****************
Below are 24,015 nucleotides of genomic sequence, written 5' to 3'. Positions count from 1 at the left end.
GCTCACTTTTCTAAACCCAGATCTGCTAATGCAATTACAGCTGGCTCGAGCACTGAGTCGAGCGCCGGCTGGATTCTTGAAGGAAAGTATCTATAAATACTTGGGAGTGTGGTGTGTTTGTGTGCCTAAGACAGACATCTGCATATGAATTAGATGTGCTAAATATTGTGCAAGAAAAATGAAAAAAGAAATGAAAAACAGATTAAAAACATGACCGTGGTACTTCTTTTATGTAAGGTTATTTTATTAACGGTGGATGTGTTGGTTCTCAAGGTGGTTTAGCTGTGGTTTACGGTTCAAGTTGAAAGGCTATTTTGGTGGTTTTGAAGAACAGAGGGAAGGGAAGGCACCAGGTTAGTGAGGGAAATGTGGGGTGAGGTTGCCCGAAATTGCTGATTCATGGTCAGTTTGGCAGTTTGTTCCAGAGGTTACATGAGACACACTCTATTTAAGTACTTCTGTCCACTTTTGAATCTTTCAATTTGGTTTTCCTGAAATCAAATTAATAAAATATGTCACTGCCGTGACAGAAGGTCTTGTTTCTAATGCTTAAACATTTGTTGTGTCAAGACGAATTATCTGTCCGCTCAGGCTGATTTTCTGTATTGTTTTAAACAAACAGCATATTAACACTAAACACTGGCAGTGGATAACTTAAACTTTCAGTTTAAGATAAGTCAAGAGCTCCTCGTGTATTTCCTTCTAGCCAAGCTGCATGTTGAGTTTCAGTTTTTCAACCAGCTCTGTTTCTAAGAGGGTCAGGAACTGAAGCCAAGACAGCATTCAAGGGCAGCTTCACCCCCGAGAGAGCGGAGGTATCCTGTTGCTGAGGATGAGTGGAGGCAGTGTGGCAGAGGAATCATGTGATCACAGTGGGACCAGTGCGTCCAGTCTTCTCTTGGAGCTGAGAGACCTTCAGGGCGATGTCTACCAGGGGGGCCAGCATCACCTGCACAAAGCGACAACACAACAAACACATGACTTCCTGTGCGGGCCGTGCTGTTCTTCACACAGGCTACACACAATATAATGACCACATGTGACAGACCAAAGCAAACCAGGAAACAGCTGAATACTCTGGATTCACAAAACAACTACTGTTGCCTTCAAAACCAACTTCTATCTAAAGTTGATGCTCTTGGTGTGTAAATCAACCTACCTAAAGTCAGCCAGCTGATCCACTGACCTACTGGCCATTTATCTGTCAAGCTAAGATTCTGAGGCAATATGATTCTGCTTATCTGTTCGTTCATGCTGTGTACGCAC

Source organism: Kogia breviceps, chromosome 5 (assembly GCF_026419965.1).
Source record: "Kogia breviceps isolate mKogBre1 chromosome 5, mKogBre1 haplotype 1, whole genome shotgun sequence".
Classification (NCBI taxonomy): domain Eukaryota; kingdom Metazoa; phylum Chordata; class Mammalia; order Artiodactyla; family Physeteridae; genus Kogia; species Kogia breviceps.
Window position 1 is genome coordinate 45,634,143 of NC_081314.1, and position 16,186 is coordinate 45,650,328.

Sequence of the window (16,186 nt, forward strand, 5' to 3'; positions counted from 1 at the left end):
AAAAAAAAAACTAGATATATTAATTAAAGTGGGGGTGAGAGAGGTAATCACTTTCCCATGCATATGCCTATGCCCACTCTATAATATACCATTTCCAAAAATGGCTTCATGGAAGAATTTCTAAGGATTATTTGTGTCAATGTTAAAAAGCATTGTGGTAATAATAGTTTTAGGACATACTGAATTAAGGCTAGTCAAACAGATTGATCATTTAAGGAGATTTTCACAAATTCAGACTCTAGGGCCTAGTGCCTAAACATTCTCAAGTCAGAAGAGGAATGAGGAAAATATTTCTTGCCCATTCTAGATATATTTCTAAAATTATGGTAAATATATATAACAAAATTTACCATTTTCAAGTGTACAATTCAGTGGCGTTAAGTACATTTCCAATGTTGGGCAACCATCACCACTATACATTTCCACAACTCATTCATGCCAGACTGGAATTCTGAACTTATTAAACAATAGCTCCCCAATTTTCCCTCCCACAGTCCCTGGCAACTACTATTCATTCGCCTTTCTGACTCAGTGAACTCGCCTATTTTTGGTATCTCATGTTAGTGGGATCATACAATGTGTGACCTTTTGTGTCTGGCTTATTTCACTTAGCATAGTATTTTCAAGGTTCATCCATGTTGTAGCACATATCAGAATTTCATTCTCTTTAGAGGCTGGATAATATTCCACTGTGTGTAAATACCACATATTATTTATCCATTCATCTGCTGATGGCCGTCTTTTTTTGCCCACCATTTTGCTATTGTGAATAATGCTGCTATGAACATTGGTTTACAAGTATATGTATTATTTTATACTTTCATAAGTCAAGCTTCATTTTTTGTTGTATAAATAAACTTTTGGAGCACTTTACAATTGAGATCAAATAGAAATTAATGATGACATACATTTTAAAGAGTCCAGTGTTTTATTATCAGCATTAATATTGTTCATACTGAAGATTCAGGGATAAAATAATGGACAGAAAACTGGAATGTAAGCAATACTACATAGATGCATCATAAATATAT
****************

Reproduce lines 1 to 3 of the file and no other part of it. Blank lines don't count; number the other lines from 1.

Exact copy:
Below are 24,015 nucleotides of genomic sequence, written 5' to 3'. Positions count from 1 at the left end.
GCTCACTTTTCTAAACCCAGATCTGCTAATGCAATTACAGCTGGCTCGAGCACTGAGTCGAGCGCCGGCTGGATTCTTGAAGGAAAGTATCTATAAATACTTGGGAGTGTGGTGTGTTTGTGTGCCTAAGACAGACATCTGCATATGAATTAGATGTGCTAAATATTGTGCAAGAAAAATGAAAAAAGAAATGAAAAACAGATTAAAAACATGACCGTGGTACTTCTTTTATGTAAGGTTATTTTATTAACGGTGGATGTGTTGGTTCTCAAGGTGGTTTAGCTGTGGTTTACGGTTCAAGTTGAAAGGCTATTTTGGTGGTTTTGAAGAACAGAGGGAAGGGAAGGCACCAGGTTAGTGAGGGAAATGTGGGGTGAGGTTGCCCGAAATTGCTGATTCATGGTCAGTTTGGCAGTTTGTTCCAGAGGTTACATGAGACACACTCTATTTAAGTACTTCTGTCCACTTTTGAATCTTTCAATTTGGTTTTCCTGAAATCAAATTAATAAAATATGTCACTGCCGTGACAGAAGGTCTTGTTTCTAATGCTTAAACATTTGTTGTGTCAAGACGAATTATCTGTCCGCTCAGGCTGATTTTCTGTATTGTTTTAAACAAACAGCATATTAACACTAAACACTGGCAGTGGATAACTTAAACTTTCAGTTTAAGATAAGTCAAGAGCTCCTCGTGTATTTCCTTCTAGCCAAGCTGCATGTTGAGTTTCAGTTTTTCAACCAGCTCTGTTTCTAAGAGGGTCAGGAACTGAAGCCAAGACAGCATTCAAGGGCAGCTTCACCCCCGAGAGAGCGGAGGTATCCTGTTGCTGAGGATGAGTGGAGGCAGTGTGGCAGAGGAATCATGTGATCACAGTGGGACCAGTGCGTCCAGTCTTCTCTTGGAGCTGAGAGACCTTCAGGGCGATGTCTACCAGGGGGGCCAGCATCACCTGCACAAAGCGACAACACAACAAACACATGACTTCCTGTGCGGGCCGTGCTGTTCTTCACACAGGCTACACACAATATAATGACCACATGTGACAGACCAAAGCAAACCAGGAAACAGCTGAATACTCTGGATTCACAAAACAACTACTGTTGCCTTCAAAACCAACTTCTATCTAAAGTTGATGCTCTTGGTGTGTAAATCAACCTACCTAAAGTCAGCCAGCTGATCCACTGACCTACTGGCCATTTATCTGTCAAGCTAAGATTCTGAGGCAATATGATTCTGCTTATCTGTTCGTTCATGCTGTGTACGCAC

Source organism: Kogia breviceps, chromosome 5 (assembly GCF_026419965.1).